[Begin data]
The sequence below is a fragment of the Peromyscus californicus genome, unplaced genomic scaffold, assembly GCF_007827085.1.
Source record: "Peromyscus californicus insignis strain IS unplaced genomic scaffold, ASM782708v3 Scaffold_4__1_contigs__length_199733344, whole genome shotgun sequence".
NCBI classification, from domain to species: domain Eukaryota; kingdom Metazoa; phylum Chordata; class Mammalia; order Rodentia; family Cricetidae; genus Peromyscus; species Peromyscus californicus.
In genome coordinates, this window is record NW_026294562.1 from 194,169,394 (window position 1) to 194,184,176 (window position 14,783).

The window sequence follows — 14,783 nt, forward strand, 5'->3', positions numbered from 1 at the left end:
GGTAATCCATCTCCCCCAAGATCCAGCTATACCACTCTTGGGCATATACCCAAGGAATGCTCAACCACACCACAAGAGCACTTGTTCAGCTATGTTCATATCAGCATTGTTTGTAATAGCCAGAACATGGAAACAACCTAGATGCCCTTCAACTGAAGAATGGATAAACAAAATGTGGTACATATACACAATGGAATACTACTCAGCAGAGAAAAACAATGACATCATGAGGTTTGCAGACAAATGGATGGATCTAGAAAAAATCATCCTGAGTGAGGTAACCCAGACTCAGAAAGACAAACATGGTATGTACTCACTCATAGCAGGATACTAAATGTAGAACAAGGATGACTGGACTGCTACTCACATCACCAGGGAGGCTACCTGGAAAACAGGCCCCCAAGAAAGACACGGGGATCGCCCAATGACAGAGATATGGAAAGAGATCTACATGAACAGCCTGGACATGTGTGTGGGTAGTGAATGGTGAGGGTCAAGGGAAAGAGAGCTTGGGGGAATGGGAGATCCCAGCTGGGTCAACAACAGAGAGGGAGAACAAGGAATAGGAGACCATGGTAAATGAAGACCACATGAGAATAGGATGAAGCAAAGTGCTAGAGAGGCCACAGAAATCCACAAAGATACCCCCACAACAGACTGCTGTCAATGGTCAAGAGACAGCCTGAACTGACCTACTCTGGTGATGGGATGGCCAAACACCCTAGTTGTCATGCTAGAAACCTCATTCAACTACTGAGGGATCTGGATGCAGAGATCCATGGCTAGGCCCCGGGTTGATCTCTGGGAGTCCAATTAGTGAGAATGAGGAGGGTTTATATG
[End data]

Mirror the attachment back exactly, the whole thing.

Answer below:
The sequence below is a fragment of the Peromyscus californicus genome, unplaced genomic scaffold, assembly GCF_007827085.1.
Source record: "Peromyscus californicus insignis strain IS unplaced genomic scaffold, ASM782708v3 Scaffold_4__1_contigs__length_199733344, whole genome shotgun sequence".
NCBI classification, from domain to species: domain Eukaryota; kingdom Metazoa; phylum Chordata; class Mammalia; order Rodentia; family Cricetidae; genus Peromyscus; species Peromyscus californicus.
In genome coordinates, this window is record NW_026294562.1 from 194,169,394 (window position 1) to 194,184,176 (window position 14,783).

The window sequence follows — 14,783 nt, forward strand, 5'->3', positions numbered from 1 at the left end:
GGTAATCCATCTCCCCCAAGATCCAGCTATACCACTCTTGGGCATATACCCAAGGAATGCTCAACCACACCACAAGAGCACTTGTTCAGCTATGTTCATATCAGCATTGTTTGTAATAGCCAGAACATGGAAACAACCTAGATGCCCTTCAACTGAAGAATGGATAAACAAAATGTGGTACATATACACAATGGAATACTACTCAGCAGAGAAAAACAATGACATCATGAGGTTTGCAGACAAATGGATGGATCTAGAAAAAATCATCCTGAGTGAGGTAACCCAGACTCAGAAAGACAAACATGGTATGTACTCACTCATAGCAGGATACTAAATGTAGAACAAGGATGACTGGACTGCTACTCACATCACCAGGGAGGCTACCTGGAAAACAGGCCCCCAAGAAAGACACGGGGATCGCCCAATGACAGAGATATGGAAAGAGATCTACATGAACAGCCTGGACATGTGTGTGGGTAGTGAATGGTGAGGGTCAAGGGAAAGAGAGCTTGGGGGAATGGGAGATCCCAGCTGGGTCAACAACAGAGAGGGAGAACAAGGAATAGGAGACCATGGTAAATGAAGACCACATGAGAATAGGATGAAGCAAAGTGCTAGAGAGGCCACAGAAATCCACAAAGATACCCCCACAACAGACTGCTGTCAATGGTCAAGAGACAGCCTGAACTGACCTACTCTGGTGATGGGATGGCCAAACACCCTAGTTGTCATGCTAGAAACCTCATTCAACTACTGAGGGATCTGGATGCAGAGATCCATGGCTAGGCCCCGGGTTGATCTCTGGGAGTCCAATTAGTGAGAATGAGGAGGGTTTATATG